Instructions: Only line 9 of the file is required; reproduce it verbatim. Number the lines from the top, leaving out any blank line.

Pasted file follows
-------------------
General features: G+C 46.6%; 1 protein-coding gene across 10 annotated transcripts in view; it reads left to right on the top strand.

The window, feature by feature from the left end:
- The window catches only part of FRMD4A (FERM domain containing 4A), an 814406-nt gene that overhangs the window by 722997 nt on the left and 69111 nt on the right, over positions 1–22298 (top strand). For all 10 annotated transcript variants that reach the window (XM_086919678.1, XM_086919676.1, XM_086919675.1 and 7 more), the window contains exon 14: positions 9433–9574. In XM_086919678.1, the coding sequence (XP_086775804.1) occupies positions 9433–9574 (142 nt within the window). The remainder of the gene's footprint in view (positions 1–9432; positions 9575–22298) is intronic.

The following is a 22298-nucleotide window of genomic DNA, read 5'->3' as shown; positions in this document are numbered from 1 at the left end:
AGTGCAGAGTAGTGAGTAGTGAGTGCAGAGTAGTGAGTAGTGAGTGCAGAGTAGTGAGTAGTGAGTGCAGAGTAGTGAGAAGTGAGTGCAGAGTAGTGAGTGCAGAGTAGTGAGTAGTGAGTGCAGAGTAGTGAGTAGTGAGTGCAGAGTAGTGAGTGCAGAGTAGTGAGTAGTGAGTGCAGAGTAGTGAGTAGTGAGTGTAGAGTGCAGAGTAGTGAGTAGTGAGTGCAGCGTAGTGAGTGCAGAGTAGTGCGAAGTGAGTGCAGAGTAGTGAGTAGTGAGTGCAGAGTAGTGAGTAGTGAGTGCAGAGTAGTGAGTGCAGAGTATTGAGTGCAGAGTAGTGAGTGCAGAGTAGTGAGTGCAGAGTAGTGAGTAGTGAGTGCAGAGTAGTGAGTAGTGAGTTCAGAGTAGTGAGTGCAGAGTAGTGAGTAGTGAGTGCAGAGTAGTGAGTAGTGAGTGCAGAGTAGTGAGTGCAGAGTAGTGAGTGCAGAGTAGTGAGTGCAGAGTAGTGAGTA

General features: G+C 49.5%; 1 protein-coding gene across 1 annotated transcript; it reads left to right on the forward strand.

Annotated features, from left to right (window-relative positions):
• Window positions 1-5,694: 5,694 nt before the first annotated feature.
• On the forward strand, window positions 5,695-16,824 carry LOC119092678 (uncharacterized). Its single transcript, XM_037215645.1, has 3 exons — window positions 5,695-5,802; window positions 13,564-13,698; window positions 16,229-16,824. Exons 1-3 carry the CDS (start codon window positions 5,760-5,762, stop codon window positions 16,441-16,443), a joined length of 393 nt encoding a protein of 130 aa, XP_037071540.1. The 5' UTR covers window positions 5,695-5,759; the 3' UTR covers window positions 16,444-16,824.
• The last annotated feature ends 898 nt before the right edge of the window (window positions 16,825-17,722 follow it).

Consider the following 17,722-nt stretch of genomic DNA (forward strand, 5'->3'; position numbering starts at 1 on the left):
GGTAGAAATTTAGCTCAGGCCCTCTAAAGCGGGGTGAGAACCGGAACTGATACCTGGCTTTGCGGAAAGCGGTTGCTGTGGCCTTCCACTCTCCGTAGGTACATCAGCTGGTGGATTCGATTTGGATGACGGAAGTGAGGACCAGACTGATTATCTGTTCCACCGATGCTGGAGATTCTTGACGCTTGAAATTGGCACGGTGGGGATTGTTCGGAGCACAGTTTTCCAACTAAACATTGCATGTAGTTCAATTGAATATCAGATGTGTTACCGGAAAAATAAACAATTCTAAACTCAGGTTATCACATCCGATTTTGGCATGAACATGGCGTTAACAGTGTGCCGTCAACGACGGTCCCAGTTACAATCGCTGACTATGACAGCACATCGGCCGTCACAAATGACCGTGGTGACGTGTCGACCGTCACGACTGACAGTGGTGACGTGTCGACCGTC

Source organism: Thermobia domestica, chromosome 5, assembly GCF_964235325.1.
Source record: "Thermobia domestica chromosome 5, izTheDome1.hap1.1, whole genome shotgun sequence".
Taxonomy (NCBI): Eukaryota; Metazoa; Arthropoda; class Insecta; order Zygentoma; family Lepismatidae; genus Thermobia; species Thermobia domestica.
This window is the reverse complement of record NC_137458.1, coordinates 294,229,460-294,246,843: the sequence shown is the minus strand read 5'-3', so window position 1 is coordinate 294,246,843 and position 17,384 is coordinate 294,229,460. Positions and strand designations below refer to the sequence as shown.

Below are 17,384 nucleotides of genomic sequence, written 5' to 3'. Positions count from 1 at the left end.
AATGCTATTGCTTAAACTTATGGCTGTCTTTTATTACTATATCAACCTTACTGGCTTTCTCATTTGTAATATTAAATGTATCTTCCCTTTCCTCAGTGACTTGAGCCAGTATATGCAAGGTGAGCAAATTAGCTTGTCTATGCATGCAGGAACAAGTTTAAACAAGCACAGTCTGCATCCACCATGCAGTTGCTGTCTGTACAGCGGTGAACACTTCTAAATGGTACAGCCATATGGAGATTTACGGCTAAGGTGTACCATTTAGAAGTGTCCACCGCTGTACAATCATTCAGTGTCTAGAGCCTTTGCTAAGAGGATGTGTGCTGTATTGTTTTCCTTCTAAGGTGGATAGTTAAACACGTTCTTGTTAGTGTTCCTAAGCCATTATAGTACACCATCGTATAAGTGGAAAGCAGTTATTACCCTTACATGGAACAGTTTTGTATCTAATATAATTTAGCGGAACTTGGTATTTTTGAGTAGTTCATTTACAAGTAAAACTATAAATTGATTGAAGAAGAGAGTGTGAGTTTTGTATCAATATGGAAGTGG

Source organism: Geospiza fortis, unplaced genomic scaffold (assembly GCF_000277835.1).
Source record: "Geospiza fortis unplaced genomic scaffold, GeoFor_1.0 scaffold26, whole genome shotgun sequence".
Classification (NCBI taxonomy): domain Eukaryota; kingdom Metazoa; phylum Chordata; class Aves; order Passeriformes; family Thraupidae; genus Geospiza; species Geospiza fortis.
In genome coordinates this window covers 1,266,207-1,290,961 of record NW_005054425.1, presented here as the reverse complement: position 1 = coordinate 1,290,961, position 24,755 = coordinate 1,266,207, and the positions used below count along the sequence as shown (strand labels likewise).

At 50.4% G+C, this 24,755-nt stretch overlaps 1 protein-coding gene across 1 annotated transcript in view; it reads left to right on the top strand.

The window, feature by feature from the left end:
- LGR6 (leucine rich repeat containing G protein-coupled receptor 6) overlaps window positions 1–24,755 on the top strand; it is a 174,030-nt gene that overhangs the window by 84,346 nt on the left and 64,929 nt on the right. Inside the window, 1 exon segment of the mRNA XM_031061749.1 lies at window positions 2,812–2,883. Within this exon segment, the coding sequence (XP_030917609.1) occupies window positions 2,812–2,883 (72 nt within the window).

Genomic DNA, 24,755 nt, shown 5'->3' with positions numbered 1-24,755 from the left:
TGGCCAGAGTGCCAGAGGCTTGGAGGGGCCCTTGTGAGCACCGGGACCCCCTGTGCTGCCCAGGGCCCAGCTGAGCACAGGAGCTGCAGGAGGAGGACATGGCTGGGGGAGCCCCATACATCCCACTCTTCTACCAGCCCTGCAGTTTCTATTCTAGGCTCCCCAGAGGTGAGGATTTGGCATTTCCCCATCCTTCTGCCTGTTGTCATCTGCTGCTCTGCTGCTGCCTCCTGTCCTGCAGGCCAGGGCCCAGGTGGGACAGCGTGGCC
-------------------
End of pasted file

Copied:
• On the forward strand, window positions 5,695-16,824 carry LOC119092678 (uncharacterized). Its single transcript, XM_037215645.1, has 3 exons — window positions 5,695-5,802; window positions 13,564-13,698; window positions 16,229-16,824. Exons 1-3 carry the CDS (start codon window positions 5,760-5,762, stop codon window positions 16,441-16,443), a joined length of 393 nt encoding a protein of 130 aa, XP_037071540.1. The 5' UTR covers window positions 5,695-5,759; the 3' UTR covers window positions 16,444-16,824.